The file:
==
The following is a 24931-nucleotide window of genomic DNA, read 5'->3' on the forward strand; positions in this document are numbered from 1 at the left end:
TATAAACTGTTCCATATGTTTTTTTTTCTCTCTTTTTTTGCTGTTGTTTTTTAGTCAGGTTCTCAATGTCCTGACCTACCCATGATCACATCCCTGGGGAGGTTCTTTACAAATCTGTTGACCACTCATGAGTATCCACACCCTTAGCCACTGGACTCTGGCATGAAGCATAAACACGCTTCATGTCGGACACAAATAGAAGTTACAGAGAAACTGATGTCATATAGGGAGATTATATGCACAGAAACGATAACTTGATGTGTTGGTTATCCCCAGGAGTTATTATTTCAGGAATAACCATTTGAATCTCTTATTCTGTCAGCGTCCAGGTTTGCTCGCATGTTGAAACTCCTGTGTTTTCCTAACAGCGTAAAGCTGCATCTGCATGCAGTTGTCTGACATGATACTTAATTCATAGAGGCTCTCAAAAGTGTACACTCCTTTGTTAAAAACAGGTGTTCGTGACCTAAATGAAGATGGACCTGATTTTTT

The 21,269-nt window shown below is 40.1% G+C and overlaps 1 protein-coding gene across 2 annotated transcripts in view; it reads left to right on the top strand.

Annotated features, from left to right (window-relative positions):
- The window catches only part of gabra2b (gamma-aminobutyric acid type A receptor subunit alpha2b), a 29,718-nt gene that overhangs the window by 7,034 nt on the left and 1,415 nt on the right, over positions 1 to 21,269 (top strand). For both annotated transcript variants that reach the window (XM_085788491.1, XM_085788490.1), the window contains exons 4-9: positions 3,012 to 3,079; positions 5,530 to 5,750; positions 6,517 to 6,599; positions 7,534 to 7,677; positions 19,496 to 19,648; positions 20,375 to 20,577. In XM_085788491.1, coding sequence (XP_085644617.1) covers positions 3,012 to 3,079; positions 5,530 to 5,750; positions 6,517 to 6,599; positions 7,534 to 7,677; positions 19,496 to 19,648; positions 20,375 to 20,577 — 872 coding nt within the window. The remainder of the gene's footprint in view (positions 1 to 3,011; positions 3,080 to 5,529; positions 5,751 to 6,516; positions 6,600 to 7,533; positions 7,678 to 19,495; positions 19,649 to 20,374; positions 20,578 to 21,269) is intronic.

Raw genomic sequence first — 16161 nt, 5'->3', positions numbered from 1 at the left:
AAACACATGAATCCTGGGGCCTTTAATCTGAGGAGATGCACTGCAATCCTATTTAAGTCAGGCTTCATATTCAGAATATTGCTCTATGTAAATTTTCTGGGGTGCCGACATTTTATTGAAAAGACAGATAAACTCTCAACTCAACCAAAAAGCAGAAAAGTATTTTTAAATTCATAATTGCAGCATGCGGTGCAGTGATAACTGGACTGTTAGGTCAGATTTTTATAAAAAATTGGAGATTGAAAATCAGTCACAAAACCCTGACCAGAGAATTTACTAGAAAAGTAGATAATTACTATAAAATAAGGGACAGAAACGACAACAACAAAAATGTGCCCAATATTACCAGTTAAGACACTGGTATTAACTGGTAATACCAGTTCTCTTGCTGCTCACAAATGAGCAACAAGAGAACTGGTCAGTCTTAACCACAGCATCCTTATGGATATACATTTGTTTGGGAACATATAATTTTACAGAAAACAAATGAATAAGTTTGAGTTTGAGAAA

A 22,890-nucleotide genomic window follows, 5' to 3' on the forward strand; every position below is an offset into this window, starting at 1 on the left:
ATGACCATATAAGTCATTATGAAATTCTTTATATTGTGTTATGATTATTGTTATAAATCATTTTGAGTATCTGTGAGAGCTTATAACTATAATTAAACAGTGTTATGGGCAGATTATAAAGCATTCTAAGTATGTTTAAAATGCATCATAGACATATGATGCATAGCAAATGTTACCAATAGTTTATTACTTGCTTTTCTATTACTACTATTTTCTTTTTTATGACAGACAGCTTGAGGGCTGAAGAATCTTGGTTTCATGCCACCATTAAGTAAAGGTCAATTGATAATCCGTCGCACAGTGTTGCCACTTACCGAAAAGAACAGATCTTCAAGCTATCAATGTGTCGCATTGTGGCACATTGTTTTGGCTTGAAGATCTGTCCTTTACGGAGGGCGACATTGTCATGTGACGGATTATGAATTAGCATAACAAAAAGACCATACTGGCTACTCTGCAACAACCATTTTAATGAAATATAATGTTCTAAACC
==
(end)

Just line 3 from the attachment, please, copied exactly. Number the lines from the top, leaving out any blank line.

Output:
The 21,269-nt window shown below is 40.1% G+C and overlaps 1 protein-coding gene across 2 annotated transcripts in view; it reads left to right on the top strand.